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Character Voice

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  • #135257
    Noah Cochran
    @noah-cochran

    Alright y’all, hit me with your best tips to improve the character voice for a character. I’ve found various tips from a plethora of sources, but I’m interested to see what y’all think.

    On a related topic, what are y’all’s thoughts on metaphors and similes? Things such as: which do you prefer or use more, any tips on how to come up good ones faster (in particular metaphors), and how often do you use them in your writing.

    #135262
    imwritehere1920
    @imwritehere1920

    @noah-cochran

    *cracks knuckles and plops down in chair*

    Alrighty!  So what has been helping me out a lot lately with character voice is to write ‘character sketches’.  So far, I’ve done it for two writing projects (a novel and a short story) and it’s been pretty helpful (though, future methods may change/vary depending on the project.)

    So, I tend to write two types of sketches: first is an ‘external portrait’, the second is ‘internal’.  The first is where I take my character and put them in a scene and write about how they react or interact with their surroundings.  I completely leave out what they’re thinking or feeling.  I pretend I’m an observer writing down the actions that I see.  Then when I’m done, I go back and work on an ‘internal’ portrait.  I look at their actions and imagine what their internal processes are like.  I write it more as an inner monologue (like, the character is in their bedroom reflecting on what happened that day.)  Don’t worry, you don’t have to go overboard.  I’ve found a couple hundred words for each sketch have been enough to get an idea of my character’s personality and voice.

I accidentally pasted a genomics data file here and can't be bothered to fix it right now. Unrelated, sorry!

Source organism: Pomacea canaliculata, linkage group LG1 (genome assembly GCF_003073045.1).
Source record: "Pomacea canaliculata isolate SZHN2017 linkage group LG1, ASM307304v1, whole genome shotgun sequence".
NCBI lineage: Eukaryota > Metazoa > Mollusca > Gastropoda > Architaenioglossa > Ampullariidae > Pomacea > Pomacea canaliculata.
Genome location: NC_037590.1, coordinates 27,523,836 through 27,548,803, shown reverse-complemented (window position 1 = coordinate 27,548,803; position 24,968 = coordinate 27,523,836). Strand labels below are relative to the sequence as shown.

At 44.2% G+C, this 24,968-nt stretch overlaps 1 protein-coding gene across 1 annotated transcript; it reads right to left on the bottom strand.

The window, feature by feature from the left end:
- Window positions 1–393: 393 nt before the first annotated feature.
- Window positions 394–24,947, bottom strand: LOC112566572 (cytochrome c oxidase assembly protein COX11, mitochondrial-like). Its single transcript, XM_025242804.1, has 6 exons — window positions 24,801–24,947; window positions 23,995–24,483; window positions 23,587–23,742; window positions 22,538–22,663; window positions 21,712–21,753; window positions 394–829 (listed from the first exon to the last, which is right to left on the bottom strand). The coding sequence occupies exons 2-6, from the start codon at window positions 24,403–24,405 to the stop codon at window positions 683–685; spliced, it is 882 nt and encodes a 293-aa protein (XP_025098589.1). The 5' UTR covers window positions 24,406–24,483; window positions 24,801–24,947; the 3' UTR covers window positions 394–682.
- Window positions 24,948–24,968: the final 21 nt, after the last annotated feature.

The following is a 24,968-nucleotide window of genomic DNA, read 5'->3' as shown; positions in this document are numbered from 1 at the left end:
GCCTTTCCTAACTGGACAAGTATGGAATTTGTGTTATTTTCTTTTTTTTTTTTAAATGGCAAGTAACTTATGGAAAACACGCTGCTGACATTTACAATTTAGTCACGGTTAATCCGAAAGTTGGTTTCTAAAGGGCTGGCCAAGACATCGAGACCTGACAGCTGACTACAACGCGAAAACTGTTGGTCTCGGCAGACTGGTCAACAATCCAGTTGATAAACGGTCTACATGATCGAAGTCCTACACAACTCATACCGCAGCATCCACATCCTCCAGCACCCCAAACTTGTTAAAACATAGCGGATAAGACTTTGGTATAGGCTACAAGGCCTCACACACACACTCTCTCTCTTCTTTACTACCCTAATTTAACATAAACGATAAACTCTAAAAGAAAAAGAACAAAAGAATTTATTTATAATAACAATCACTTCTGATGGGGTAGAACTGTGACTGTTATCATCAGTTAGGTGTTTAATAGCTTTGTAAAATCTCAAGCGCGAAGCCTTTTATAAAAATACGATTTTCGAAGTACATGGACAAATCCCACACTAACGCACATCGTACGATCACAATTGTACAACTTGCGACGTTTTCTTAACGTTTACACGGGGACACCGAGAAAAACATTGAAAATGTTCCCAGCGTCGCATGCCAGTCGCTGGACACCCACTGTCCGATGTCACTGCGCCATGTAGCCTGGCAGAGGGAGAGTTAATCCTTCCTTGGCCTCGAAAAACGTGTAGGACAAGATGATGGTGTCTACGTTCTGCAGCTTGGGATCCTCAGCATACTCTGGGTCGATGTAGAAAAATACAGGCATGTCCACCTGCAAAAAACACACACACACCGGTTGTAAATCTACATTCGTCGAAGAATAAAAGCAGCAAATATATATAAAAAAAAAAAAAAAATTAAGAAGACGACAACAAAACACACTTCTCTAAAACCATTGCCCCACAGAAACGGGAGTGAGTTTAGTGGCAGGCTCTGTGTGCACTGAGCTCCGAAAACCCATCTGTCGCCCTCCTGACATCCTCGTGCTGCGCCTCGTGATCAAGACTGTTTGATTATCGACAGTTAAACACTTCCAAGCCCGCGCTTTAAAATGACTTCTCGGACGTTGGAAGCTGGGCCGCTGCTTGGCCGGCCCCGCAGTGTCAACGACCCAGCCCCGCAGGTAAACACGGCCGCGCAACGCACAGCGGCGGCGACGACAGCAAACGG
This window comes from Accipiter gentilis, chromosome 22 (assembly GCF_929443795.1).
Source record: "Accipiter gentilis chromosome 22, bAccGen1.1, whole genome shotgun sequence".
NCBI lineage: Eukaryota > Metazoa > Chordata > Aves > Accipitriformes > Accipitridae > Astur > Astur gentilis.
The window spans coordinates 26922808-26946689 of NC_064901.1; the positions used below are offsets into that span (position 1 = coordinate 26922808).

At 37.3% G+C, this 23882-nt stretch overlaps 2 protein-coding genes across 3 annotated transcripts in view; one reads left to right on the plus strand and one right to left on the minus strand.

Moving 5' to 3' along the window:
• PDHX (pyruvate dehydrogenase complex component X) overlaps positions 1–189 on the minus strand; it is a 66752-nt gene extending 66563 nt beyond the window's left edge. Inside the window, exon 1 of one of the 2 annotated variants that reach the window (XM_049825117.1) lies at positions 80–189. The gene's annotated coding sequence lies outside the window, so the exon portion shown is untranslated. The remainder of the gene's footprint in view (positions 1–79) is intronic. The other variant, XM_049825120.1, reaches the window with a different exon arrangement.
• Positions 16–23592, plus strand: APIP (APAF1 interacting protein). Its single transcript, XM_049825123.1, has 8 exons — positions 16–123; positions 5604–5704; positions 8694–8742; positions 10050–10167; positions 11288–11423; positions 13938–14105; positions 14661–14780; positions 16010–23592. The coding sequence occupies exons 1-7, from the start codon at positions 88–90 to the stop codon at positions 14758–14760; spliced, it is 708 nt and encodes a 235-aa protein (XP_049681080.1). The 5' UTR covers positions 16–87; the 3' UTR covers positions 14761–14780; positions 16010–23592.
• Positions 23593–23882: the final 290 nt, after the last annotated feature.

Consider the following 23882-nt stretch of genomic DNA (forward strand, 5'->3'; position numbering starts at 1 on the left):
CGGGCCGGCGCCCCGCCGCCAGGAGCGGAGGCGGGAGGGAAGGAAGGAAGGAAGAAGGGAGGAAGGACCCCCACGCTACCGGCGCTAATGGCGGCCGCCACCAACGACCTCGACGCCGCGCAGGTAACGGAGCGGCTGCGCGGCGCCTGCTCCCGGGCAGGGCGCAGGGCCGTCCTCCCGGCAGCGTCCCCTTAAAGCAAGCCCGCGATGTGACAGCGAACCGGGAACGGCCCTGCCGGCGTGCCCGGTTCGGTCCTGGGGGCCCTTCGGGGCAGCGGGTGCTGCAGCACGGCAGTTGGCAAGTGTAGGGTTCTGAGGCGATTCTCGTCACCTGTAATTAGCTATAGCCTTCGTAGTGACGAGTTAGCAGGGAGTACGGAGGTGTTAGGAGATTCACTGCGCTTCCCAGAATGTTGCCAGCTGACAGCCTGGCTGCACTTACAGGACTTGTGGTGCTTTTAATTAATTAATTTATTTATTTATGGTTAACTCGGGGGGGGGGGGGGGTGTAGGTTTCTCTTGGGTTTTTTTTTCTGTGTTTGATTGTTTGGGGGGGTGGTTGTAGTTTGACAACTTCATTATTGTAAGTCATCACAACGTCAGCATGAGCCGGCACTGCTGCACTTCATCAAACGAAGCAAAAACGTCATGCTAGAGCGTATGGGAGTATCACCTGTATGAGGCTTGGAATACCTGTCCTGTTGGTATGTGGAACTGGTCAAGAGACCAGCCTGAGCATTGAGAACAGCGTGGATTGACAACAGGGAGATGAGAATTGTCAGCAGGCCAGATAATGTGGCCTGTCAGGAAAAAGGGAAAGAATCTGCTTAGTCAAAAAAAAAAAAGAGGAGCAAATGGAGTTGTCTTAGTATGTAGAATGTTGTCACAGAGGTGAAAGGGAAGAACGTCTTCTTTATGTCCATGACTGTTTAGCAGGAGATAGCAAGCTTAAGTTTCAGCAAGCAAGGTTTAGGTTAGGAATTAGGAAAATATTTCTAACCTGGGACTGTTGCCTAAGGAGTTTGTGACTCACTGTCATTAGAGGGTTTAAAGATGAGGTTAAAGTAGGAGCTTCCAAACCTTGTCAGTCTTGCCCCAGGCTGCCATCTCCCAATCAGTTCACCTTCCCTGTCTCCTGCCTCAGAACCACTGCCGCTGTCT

There have been times where I didn’t write a character sketch; instead, a striking/unusual/expressive photo of a person would suddenly spark my imagination for a character’s voice.

    As for metaphors and similes… um, I’m not really good at coming up with them on the spot *haha*.  I tend to take my time with those (often when I’m going through the next several drafts of my project, I work on incorporating better ones.)  If it helps, keep a small notebook (pocket-sized) on hand to jot down anything that comes to mind like random descriptions.  Then later, you could try working it into a metaphor or simile.

    I think that’s about it.  I hope it was helpful!  🙂

    We are all apprentices in a craft where no one ever becomes a master. — Ernest Hemingway

    #135269
    Brian Stansell
    @obrian-of-the-surface-world

    Hi Noah,

    Metaphors are my preference.  Similes…well…to put it nicely…just seem like a lot of “valley-girl” talk.

    On a related topic, what are y’all’s thoughts on metaphors and similes? Things such as: which do you prefer or use more, any tips on how to come up good ones faster (in particular metaphors), and how often do you use them in your writing.

    It is tough getting around overused cliches, but you can do it if you just stop and imagine with as many perceptive senses as you can. Use one most people don’t think of right off.  Such as how does the wind in the trees smell?  What noise does the sand on a beach make if you were laying down in the surf?

    Dean Koontz is an absolute master of metaphor, so I would peruse some of his novels.  His chapters tend to begin with one, that allows a reader to connect with the setting in some unique ways.  The man is a genius with evocative word pictures.

    Don’t overuse them though.  Think of these as flavoring a little salt into a scene.  Too much, get’s it spit out.  Too little and the scene can come across bland. Keeping that idea of balancing the taste in mind and you’ll do alright.

    Have a blessed evening!

    Brian Stansell (aka O'Brian of the Surface World)
    I was born in war.
    Fighting from my first breath.

    #135276
    Rose
    @rose-colored-fancy

    @noah-cochran

    I actually made a questionnaire a while ago that has some questions that might help you work out your character’s voice.